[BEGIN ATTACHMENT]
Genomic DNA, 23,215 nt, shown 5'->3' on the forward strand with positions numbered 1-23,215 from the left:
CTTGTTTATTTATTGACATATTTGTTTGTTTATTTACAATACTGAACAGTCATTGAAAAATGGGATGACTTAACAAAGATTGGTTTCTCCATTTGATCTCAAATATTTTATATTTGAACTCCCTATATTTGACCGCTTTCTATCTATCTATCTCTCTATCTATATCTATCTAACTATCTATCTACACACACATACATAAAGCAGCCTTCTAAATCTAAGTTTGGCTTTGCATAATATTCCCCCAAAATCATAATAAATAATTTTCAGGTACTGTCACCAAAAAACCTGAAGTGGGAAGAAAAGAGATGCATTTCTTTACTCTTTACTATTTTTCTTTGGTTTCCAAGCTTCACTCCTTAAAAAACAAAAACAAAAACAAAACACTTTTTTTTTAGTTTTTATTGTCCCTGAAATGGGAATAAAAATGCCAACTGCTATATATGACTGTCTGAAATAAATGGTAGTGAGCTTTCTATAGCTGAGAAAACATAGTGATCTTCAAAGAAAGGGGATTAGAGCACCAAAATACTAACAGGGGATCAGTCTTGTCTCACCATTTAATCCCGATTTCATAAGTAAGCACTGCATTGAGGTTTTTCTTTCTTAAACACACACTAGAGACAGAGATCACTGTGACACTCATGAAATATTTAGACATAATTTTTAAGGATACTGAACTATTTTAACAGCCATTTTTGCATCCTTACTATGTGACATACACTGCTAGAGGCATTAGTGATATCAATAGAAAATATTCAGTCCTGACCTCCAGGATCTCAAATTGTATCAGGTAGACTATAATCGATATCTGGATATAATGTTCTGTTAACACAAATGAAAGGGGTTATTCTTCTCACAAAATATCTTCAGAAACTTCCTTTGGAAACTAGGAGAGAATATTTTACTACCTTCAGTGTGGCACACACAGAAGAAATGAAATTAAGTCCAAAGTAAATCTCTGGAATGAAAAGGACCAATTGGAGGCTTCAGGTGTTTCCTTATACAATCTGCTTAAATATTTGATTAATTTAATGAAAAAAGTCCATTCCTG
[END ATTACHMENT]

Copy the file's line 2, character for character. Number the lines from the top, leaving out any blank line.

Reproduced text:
CTTGTTTATTTATTGACATATTTGTTTGTTTATTTACAATACTGAACAGTCATTGAAAAATGGGATGACTTAACAAAGATTGGTTTCTCCATTTGATCTCAAATATTTTATATTTGAACTCCCTATATTTGACCGCTTTCTATCTATCTATCTCTCTATCTATATCTATCTAACTATCTATCTACACACACATACATAAAGCAGCCTTCTAAATCTAAGTTTGGCTTTGCATAATATTCCCCCAAAATCATAATAAATAATTTTCAGGTACTGTCACCAAAAAACCTGAAGTGGGAAGAAAAGAGATGCATTTCTTTACTCTTTACTATTTTTCTTTGGTTTCCAAGCTTCACTCCTTAAAAAACAAAAACAAAAACAAAACACTTTTTTTTTAGTTTTTATTGTCCCTGAAATGGGAATAAAAATGCCAACTGCTATATATGACTGTCTGAAATAAATGGTAGTGAGCTTTCTATAGCTGAGAAAACATAGTGATCTTCAAAGAAAGGGGATTAGAGCACCAAAATACTAACAGGGGATCAGTCTTGTCTCACCATTTAATCCCGATTTCATAAGTAAGCACTGCATTGAGGTTTTTCTTTCTTAAACACACACTAGAGACAGAGATCACTGTGACACTCATGAAATATTTAGACATAATTTTTAAGGATACTGAACTATTTTAACAGCCATTTTTGCATCCTTACTATGTGACATACACTGCTAGAGGCATTAGTGATATCAATAGAAAATATTCAGTCCTGACCTCCAGGATCTCAAATTGTATCAGGTAGACTATAATCGATATCTGGATATAATGTTCTGTTAACACAAATGAAAGGGGTTATTCTTCTCACAAAATATCTTCAGAAACTTCCTTTGGAAACTAGGAGAGAATATTTTACTACCTTCAGTGTGGCACACACAGAAGAAATGAAATTAAGTCCAAAGTAAATCTCTGGAATGAAAAGGACCAATTGGAGGCTTCAGGTGTTTCCTTATACAATCTGCTTAAATATTTGATTAATTTAATGAAAAAAGTCCATTCCTG